This week, we’re participating in a national week of conversation along with other NPR member stations called A Nation Engaged. It’s a coordinated conversation around a topic, and the goal is to get a wide variety of voices answering the same question.
We’re asking: What does it mean to be American? And what could the next president do to advance your vision?
Homeownership is a dream not only of U.S. born citizens but of many who arrive here from other countries. In Kentucky, more than 26,000 immigrants own their homes.
Bhim Koirala, 36, is giving a tour of his three bedroom home in Louisville. As he walks around, the wooden floors creek. His wife, Deuka, gets their two kids ready for a community festival about 10 minutes away.
Koirala has owned his home for about a year. His house is about 1,700-square-feet, not including the unfinished basement. In his Hikes Point neighborhood, he’s close to shopping and restaurants, including Kathmandu Kitchen and Bar and Namaste Grocery. And he’s a far cry from the cramped refugee camp he stayed in for 18 years in Nepal, a detour from his native Bhutan.
“One of the American dreams is to buy a house,” he says. “And buying a house to me also means to be free.”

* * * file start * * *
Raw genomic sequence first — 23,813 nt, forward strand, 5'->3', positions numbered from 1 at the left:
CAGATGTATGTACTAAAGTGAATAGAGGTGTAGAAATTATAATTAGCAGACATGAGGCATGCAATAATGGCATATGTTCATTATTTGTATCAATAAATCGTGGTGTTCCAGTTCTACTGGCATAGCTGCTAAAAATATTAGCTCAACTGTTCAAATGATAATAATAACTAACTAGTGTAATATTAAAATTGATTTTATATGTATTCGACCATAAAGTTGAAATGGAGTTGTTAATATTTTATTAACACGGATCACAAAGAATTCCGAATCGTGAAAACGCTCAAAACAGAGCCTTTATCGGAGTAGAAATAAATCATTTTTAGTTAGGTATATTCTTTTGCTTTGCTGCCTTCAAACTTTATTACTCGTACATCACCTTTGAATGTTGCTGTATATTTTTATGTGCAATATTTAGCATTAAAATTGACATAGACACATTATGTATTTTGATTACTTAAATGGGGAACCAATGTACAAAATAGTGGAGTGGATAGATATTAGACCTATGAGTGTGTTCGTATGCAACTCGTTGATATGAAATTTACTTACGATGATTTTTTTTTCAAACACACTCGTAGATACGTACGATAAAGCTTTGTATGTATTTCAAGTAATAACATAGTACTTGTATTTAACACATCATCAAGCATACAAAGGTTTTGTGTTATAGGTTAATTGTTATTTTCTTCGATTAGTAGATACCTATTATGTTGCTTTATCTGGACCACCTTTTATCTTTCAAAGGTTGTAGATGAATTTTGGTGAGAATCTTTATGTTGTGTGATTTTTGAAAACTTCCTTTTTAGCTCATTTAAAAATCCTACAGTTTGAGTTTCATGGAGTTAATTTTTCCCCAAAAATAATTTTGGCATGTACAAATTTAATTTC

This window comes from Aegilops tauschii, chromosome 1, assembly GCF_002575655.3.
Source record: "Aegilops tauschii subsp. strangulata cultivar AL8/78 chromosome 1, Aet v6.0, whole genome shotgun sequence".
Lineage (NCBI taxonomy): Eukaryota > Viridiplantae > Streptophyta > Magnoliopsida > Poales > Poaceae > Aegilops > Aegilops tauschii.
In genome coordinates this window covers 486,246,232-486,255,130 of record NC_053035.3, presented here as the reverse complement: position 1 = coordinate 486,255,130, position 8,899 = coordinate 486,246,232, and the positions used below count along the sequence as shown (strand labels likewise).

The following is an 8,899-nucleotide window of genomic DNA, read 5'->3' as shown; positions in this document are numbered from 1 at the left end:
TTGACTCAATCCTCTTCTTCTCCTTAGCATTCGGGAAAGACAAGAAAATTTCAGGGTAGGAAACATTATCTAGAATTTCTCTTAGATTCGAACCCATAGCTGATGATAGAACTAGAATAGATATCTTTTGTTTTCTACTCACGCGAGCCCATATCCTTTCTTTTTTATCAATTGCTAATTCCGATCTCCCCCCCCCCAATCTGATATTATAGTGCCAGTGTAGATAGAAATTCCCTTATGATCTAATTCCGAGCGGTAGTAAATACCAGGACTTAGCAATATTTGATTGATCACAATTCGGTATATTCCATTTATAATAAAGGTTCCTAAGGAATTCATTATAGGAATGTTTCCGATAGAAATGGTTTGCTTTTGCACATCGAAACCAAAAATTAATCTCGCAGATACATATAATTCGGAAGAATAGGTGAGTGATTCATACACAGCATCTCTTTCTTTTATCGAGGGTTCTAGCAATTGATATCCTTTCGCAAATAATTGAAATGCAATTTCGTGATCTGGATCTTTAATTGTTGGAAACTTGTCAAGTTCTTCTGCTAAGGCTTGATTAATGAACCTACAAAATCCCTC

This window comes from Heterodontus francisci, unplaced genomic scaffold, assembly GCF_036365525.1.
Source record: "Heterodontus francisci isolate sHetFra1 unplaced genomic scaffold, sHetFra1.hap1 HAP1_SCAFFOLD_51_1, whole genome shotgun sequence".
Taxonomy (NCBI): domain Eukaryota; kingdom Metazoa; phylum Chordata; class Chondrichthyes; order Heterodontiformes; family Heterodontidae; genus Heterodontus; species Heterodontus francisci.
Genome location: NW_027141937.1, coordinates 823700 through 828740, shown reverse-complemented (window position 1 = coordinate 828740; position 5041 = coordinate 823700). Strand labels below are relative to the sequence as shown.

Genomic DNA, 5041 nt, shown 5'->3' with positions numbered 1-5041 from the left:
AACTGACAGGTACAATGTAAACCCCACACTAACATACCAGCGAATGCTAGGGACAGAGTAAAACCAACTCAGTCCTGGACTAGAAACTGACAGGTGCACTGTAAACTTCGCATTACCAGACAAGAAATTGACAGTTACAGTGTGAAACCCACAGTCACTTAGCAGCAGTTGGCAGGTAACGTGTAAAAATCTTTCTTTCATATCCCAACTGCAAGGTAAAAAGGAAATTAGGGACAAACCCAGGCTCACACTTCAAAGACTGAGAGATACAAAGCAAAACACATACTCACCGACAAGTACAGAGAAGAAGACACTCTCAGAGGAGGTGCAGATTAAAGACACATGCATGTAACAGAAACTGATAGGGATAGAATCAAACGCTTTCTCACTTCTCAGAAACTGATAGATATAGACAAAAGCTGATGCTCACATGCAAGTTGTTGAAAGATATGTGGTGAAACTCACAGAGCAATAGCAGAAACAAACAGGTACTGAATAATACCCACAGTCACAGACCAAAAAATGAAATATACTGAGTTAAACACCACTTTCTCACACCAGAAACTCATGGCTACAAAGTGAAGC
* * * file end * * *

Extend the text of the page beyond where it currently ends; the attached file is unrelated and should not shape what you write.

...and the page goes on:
Immigrants contribute up to $5 billion to housing wealth in the state, according to the Partnership for a New American Economy.
“One of the things that we know is that immigrants tend to push up the home values, certainly over the long-term but many cases also in the short-term,” says Emily Brandon of Greater Louisville, Inc. Brandon works with workforce and talent initiatives and focuses on Louisville’s global population.
Brandon says when immigrants move in there’s a blossoming of diverse businesses and restaurants. And that can drive economic growth in neighborhoods.
“All of that can really drive the quality of life, the vibrant communities, the walkability of neighborhoods, the people being out and about,” she says.
And when immigrants put down roots, it pays off for Americans. A report from the Americas Society and Council of the Americas says that if the U.S. welcomed 100,000 new immigrants each year, housing values would grow by as much as $80 billion annually.
“Once they’re here, they have a positive experience, they’re buying into the American dream,” Brandon says. “They are wishing to pursue homeownership and they tend to want to put down roots. This is an opportunity for us.”
Brandon is talking specifically about Louisville, but it could be an opportunity for the Commonwealth as well. About 160,000 immigrants live in the state, or about four percent of the population. An increase in the state’s population could mean more economic growth, not just in homeownership, but in entrepreneurship, education, tax contributions and the workforce.
Koirala is also a member of the Bhutanese Society of Kentucky. They meet on Thursdays at the Buechel Park Baptist Church. One of the other members, Vinod Poudel, says he associates homeownership with identity.
“I believe, like among many Bhutanese, it’s that theme of identity,” Poudel says. “We lost our homes in Bhutan. We lost our identity and became refugees. So after coming to the U.S., being able to buy your home is, I think, a regaining of our self identity.”